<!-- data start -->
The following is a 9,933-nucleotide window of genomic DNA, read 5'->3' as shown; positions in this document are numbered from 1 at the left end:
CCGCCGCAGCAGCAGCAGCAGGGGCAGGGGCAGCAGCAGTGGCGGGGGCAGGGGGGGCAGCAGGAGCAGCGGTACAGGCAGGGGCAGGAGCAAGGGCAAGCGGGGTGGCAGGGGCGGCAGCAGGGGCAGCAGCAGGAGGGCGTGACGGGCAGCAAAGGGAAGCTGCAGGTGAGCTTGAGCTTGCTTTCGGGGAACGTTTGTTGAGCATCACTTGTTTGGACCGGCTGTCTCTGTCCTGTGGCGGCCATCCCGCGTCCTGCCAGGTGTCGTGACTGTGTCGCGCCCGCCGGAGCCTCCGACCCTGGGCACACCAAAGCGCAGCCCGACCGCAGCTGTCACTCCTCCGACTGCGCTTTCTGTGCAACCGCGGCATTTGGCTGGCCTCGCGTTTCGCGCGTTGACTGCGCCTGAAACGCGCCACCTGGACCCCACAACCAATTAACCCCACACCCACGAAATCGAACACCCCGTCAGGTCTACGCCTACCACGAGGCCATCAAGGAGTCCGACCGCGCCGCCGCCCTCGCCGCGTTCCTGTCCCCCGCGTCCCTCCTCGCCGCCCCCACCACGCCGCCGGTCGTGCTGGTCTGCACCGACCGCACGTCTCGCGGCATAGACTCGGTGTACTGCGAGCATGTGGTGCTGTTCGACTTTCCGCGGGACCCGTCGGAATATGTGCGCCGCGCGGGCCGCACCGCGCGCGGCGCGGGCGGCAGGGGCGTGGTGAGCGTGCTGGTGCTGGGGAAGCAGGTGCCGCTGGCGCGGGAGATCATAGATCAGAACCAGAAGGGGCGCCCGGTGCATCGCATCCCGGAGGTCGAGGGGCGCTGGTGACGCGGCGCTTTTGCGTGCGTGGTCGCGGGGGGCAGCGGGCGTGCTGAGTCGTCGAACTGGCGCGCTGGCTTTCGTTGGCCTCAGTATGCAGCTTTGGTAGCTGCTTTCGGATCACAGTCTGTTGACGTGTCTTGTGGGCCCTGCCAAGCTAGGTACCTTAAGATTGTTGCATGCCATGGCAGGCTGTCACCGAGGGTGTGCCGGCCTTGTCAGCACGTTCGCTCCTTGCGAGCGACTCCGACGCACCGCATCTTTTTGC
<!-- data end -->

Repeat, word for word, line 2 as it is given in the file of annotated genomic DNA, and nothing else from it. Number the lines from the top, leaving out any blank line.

CCGCCGCAGCAGCAGCAGCAGGGGCAGGGGCAGCAGCAGTGGCGGGGGCAGGGGGGGCAGCAGGAGCAGCGGTACAGGCAGGGGCAGGAGCAAGGGCAAGCGGGGTGGCAGGGGCGGCAGCAGGGGCAGCAGCAGGAGGGCGTGACGGGCAGCAAAGGGAAGCTGCAGGTGAGCTTGAGCTTGCTTTCGGGGAACGTTTGTTGAGCATCACTTGTTTGGACCGGCTGTCTCTGTCCTGTGGCGGCCATCCCGCGTCCTGCCAGGTGTCGTGACTGTGTCGCGCCCGCCGGAGCCTCCGACCCTGGGCACACCAAAGCGCAGCCCGACCGCAGCTGTCACTCCTCCGACTGCGCTTTCTGTGCAACCGCGGCATTTGGCTGGCCTCGCGTTTCGCGCGTTGACTGCGCCTGAAACGCGCCACCTGGACCCCACAACCAATTAACCCCACACCCACGAAATCGAACACCCCGTCAGGTCTACGCCTACCACGAGGCCATCAAGGAGTCCGACCGCGCCGCCGCCCTCGCCGCGTTCCTGTCCCCCGCGTCCCTCCTCGCCGCCCCCACCACGCCGCCGGTCGTGCTGGTCTGCACCGACCGCACGTCTCGCGGCATAGACTCGGTGTACTGCGAGCATGTGGTGCTGTTCGACTTTCCGCGGGACCCGTCGGAATATGTGCGCCGCGCGGGCCGCACCGCGCGCGGCGCGGGCGGCAGGGGCGTGGTGAGCGTGCTGGTGCTGGGGAAGCAGGTGCCGCTGGCGCGGGAGATCATAGATCAGAACCAGAAGGGGCGCCCGGTGCATCGCATCCCGGAGGTCGAGGGGCGCTGGTGACGCGGCGCTTTTGCGTGCGTGGTCGCGGGGGGCAGCGGGCGTGCTGAGTCGTCGAACTGGCGCGCTGGCTTTCGTTGGCCTCAGTATGCAGCTTTGGTAGCTGCTTTCGGATCACAGTCTGTTGACGTGTCTTGTGGGCCCTGCCAAGCTAGGTACCTTAAGATTGTTGCATGCCATGGCAGGCTGTCACCGAGGGTGTGCCGGCCTTGTCAGCACGTTCGCTCCTTGCGAGCGACTCCGACGCACCGCATCTTTTTGC